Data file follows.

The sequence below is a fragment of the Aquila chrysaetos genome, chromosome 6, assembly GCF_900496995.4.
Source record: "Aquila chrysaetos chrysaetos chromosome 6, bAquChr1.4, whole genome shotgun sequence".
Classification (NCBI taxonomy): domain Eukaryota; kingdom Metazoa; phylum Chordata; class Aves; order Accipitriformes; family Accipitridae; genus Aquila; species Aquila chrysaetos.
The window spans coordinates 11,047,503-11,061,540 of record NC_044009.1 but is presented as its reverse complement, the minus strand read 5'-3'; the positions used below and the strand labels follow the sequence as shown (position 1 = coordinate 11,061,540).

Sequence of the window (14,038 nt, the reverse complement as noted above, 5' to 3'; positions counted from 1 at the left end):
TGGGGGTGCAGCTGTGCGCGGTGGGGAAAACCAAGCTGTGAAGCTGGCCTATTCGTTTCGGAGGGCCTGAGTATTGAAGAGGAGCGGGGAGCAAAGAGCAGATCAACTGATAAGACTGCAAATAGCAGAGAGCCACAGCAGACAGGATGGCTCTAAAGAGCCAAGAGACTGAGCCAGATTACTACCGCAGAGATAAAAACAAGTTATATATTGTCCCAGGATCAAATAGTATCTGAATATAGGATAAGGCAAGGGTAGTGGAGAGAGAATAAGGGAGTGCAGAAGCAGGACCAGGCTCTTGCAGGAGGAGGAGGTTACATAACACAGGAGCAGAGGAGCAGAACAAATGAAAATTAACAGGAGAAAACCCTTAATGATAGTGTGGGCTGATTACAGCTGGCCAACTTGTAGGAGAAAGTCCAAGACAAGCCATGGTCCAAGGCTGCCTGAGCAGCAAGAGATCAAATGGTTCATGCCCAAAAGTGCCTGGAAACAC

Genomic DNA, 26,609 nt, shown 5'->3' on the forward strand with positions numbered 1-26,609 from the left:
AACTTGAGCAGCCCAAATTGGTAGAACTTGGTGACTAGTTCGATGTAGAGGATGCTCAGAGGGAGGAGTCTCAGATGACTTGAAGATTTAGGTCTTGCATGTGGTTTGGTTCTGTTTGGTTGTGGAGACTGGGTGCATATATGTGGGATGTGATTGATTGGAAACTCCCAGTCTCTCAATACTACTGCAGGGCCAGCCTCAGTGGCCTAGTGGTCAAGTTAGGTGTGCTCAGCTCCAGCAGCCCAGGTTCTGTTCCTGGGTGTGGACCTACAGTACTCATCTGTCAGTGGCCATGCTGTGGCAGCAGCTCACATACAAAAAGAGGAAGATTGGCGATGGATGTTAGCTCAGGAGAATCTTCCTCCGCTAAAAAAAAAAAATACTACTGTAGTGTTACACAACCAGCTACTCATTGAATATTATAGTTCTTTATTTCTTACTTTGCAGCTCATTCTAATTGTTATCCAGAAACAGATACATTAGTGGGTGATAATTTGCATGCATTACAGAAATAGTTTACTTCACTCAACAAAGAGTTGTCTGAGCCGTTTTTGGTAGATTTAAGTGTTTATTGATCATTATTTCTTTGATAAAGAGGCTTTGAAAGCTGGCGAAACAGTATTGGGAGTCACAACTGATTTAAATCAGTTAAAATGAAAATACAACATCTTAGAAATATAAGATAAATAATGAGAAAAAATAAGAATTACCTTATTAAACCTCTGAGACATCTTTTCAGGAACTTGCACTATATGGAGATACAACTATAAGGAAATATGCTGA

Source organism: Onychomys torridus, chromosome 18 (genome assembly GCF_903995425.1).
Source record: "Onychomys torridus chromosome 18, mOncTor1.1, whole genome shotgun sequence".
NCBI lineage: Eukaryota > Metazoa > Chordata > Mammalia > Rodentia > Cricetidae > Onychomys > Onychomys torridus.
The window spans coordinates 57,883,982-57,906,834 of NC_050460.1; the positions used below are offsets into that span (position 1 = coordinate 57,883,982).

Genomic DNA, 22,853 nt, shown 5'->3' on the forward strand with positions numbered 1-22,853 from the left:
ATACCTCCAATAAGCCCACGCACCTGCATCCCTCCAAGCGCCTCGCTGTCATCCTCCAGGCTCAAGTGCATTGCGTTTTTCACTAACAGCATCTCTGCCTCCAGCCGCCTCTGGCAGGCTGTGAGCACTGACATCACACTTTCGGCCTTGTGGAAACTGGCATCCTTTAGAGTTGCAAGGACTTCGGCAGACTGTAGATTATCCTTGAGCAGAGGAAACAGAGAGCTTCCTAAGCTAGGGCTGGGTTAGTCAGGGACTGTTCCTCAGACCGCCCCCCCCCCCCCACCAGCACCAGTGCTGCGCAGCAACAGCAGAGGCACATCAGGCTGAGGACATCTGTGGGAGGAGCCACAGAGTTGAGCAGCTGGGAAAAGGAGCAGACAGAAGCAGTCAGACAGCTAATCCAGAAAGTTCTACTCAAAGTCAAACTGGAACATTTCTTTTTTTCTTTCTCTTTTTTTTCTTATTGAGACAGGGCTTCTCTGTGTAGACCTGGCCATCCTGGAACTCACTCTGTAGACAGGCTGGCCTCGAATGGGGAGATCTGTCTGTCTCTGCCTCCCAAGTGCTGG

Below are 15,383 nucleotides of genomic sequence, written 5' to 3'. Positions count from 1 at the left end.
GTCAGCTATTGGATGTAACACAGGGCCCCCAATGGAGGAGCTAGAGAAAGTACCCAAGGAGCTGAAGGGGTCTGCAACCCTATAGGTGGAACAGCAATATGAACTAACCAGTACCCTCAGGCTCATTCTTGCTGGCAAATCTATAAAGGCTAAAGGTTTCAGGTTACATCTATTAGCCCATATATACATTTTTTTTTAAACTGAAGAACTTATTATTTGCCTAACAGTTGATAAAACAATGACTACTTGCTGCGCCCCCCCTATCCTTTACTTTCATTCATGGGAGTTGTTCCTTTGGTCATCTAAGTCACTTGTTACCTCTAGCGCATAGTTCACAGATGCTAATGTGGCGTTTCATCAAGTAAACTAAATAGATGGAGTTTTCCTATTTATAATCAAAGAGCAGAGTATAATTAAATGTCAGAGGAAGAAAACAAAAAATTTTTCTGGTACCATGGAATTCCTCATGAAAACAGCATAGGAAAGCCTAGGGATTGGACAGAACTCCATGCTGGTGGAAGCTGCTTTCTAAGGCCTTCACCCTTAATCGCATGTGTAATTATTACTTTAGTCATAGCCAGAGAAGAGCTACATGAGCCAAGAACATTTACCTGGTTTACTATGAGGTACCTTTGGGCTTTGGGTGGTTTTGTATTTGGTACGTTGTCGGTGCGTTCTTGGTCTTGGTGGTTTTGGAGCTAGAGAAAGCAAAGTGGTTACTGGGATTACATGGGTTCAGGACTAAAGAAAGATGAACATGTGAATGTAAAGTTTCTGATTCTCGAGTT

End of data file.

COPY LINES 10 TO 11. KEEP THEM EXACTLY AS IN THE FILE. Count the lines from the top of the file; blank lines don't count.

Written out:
Source record: "Onychomys torridus chromosome 18, mOncTor1.1, whole genome shotgun sequence".
NCBI lineage: Eukaryota > Metazoa > Chordata > Mammalia > Rodentia > Cricetidae > Onychomys > Onychomys torridus.